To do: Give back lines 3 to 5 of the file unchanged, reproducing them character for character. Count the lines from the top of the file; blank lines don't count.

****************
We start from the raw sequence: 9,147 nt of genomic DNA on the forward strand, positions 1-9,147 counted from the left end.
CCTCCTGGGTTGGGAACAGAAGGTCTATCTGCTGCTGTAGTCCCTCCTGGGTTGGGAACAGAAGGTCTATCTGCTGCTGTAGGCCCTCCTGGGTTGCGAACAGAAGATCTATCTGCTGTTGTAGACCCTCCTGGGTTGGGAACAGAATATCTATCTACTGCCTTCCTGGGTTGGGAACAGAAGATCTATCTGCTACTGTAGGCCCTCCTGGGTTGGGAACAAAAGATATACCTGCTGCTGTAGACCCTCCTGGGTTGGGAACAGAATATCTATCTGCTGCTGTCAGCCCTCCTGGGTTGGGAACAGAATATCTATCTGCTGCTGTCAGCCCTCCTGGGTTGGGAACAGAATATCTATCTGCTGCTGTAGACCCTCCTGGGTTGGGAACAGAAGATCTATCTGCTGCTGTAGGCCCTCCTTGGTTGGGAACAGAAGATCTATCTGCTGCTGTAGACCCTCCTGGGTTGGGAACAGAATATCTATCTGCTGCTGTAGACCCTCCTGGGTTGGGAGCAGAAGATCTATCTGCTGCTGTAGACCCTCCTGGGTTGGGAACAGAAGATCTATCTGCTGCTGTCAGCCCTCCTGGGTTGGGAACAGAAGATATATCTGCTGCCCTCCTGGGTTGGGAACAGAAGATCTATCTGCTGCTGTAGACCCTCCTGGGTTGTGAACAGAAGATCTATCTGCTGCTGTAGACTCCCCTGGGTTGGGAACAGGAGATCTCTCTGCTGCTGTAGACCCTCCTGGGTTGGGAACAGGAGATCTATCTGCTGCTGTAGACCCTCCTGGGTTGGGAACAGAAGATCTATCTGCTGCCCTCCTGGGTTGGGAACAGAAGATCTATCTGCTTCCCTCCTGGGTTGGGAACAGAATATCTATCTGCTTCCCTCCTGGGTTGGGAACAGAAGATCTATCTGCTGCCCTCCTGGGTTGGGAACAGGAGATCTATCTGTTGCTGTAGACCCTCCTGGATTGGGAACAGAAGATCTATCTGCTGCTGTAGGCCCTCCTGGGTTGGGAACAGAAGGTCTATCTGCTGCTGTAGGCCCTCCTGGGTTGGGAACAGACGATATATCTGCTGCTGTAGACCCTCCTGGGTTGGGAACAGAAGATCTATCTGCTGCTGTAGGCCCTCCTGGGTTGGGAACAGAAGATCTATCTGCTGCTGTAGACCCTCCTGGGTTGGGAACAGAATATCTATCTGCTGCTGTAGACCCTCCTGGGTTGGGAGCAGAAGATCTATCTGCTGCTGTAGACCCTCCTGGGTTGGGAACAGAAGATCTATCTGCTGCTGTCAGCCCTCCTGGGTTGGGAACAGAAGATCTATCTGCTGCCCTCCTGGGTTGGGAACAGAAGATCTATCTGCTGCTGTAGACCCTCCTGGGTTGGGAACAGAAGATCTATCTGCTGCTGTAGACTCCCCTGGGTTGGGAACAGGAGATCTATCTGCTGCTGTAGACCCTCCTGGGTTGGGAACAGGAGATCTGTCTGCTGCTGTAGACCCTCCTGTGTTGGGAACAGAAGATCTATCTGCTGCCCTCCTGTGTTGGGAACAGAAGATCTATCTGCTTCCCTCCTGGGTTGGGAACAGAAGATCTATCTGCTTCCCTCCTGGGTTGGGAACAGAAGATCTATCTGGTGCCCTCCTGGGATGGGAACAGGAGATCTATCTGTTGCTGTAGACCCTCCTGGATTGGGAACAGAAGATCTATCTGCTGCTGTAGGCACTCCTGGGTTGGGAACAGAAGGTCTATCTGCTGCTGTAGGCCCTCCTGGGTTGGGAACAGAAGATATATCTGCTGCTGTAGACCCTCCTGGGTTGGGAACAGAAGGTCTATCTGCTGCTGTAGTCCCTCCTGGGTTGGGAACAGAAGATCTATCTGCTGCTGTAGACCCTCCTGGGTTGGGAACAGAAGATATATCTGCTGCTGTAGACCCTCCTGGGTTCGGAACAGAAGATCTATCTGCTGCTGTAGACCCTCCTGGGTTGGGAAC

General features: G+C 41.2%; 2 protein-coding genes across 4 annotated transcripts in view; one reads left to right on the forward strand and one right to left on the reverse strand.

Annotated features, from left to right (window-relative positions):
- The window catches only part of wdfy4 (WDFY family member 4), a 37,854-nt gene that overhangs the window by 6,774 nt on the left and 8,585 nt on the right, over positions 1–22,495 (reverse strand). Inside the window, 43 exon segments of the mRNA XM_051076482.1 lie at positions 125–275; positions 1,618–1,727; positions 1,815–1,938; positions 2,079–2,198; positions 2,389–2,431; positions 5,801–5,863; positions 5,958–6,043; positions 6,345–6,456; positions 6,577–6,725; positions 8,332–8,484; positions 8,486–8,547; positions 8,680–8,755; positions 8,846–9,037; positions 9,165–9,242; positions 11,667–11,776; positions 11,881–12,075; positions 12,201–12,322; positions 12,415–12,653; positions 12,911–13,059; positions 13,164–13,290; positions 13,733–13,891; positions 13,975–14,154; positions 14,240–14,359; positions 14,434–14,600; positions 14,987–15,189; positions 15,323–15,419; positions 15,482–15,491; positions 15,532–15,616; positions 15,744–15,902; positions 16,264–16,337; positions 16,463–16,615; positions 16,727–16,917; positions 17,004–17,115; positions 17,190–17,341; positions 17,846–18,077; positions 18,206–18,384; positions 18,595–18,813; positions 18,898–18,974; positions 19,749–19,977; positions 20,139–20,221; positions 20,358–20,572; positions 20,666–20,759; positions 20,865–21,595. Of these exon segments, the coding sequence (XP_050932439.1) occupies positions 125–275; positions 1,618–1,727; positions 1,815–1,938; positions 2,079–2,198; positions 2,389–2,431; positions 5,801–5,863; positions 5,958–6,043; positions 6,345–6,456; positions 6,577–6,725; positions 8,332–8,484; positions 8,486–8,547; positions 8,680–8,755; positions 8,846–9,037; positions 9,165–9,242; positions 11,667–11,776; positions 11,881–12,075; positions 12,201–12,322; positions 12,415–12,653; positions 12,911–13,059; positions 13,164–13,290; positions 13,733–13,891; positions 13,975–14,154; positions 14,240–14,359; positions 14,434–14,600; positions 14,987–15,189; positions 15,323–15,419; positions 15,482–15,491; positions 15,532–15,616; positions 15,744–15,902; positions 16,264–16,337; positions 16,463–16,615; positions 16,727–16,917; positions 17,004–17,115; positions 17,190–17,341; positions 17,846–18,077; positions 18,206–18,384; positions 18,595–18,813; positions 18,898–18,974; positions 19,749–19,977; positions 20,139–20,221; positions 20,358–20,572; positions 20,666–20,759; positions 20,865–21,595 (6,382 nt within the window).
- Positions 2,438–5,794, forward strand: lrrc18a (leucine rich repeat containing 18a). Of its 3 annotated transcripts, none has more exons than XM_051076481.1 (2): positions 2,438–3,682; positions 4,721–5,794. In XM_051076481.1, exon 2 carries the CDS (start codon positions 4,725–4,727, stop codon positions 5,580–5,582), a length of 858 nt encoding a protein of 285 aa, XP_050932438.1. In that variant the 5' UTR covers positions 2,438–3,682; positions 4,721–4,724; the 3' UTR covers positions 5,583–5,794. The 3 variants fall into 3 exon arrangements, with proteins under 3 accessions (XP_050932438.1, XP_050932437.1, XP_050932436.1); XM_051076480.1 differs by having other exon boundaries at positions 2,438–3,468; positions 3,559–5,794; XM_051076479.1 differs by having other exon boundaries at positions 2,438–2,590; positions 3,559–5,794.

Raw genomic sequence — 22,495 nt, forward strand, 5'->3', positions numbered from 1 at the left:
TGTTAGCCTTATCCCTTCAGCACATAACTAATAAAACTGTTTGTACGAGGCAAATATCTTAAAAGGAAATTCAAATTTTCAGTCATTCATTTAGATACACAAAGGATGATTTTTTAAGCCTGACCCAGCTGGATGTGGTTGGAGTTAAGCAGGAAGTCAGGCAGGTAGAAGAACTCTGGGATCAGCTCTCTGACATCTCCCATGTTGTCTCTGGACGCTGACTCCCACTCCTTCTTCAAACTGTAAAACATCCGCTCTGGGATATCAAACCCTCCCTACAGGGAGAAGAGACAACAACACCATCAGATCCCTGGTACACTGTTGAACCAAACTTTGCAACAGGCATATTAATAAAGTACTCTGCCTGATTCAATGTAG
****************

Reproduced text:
General features: G+C 41.2%; 2 protein-coding genes across 4 annotated transcripts in view; one reads left to right on the forward strand and one right to left on the reverse strand.

Annotated features, from left to right (window-relative positions):
- The window catches only part of wdfy4 (WDFY family member 4), a 37,854-nt gene that overhangs the window by 6,774 nt on the left and 8,585 nt on the right, over positions 1–22,495 (reverse strand). Inside the window, 43 exon segments of the mRNA XM_051076482.1 lie at positions 125–275; positions 1,618–1,727; positions 1,815–1,938; positions 2,079–2,198; positions 2,389–2,431; positions 5,801–5,863; positions 5,958–6,043; positions 6,345–6,456; positions 6,577–6,725; positions 8,332–8,484; positions 8,486–8,547; positions 8,680–8,755; positions 8,846–9,037; positions 9,165–9,242; positions 11,667–11,776; positions 11,881–12,075; positions 12,201–12,322; positions 12,415–12,653; positions 12,911–13,059; positions 13,164–13,290; positions 13,733–13,891; positions 13,975–14,154; positions 14,240–14,359; positions 14,434–14,600; positions 14,987–15,189; positions 15,323–15,419; positions 15,482–15,491; positions 15,532–15,616; positions 15,744–15,902; positions 16,264–16,337; positions 16,463–16,615; positions 16,727–16,917; positions 17,004–17,115; positions 17,190–17,341; positions 17,846–18,077; positions 18,206–18,384; positions 18,595–18,813; positions 18,898–18,974; positions 19,749–19,977; positions 20,139–20,221; positions 20,358–20,572; positions 20,666–20,759; positions 20,865–21,595. Of these exon segments, the coding sequence (XP_050932439.1) occupies positions 125–275; positions 1,618–1,727; positions 1,815–1,938; positions 2,079–2,198; positions 2,389–2,431; positions 5,801–5,863; positions 5,958–6,043; positions 6,345–6,456; positions 6,577–6,725; positions 8,332–8,484; positions 8,486–8,547; positions 8,680–8,755; positions 8,846–9,037; positions 9,165–9,242; positions 11,667–11,776; positions 11,881–12,075; positions 12,201–12,322; positions 12,415–12,653; positions 12,911–13,059; positions 13,164–13,290; positions 13,733–13,891; positions 13,975–14,154; positions 14,240–14,359; positions 14,434–14,600; positions 14,987–15,189; positions 15,323–15,419; positions 15,482–15,491; positions 15,532–15,616; positions 15,744–15,902; positions 16,264–16,337; positions 16,463–16,615; positions 16,727–16,917; positions 17,004–17,115; positions 17,190–17,341; positions 17,846–18,077; positions 18,206–18,384; positions 18,595–18,813; positions 18,898–18,974; positions 19,749–19,977; positions 20,139–20,221; positions 20,358–20,572; positions 20,666–20,759; positions 20,865–21,595 (6,382 nt within the window).